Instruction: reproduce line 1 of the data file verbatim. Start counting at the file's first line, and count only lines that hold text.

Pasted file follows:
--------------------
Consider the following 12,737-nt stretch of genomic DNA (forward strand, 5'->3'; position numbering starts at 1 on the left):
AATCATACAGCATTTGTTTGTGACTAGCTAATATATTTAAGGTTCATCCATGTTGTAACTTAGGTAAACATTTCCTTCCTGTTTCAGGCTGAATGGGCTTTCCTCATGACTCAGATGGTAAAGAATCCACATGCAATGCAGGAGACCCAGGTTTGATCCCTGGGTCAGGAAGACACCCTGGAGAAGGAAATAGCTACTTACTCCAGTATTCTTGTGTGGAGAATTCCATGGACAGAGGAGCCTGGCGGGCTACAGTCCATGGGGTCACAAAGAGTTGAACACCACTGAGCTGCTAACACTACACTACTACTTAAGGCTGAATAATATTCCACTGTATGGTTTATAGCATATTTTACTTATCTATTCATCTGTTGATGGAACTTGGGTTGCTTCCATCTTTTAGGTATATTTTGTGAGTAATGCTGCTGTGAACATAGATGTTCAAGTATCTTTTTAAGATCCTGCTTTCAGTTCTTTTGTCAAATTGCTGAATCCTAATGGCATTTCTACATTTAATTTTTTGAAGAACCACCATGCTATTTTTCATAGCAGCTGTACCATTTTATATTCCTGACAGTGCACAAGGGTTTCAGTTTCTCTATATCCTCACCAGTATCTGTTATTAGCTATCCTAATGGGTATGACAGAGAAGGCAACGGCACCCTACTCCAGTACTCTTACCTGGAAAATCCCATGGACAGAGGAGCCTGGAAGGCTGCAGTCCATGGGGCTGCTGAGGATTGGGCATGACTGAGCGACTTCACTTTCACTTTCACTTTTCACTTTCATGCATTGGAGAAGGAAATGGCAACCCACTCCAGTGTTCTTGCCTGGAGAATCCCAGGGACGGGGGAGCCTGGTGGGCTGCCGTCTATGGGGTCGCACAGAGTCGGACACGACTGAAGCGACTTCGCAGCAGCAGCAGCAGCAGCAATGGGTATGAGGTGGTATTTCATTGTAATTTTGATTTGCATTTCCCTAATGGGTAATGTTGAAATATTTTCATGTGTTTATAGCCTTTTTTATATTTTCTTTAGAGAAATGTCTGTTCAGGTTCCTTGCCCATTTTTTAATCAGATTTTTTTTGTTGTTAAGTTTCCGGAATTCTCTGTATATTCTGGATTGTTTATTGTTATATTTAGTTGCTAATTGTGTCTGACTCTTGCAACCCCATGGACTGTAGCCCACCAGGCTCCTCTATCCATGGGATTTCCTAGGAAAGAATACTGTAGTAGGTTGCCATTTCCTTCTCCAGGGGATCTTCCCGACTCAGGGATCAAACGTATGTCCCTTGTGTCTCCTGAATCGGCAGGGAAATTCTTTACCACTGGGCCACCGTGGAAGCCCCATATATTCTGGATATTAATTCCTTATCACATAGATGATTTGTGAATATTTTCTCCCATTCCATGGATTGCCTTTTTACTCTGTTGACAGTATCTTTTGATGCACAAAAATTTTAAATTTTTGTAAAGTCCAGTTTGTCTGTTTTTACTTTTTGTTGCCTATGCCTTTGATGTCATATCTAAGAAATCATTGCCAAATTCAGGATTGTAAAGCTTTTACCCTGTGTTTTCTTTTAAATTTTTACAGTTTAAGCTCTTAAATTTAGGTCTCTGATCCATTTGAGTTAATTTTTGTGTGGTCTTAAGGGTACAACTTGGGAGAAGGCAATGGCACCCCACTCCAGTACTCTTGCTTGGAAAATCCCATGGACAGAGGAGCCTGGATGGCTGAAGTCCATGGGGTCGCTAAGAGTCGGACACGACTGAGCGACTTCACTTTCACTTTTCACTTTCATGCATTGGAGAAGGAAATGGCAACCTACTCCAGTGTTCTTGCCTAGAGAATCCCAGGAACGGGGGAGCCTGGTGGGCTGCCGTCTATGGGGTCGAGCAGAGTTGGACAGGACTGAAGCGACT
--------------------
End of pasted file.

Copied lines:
Consider the following 12,737-nt stretch of genomic DNA (forward strand, 5'->3'; position numbering starts at 1 on the left):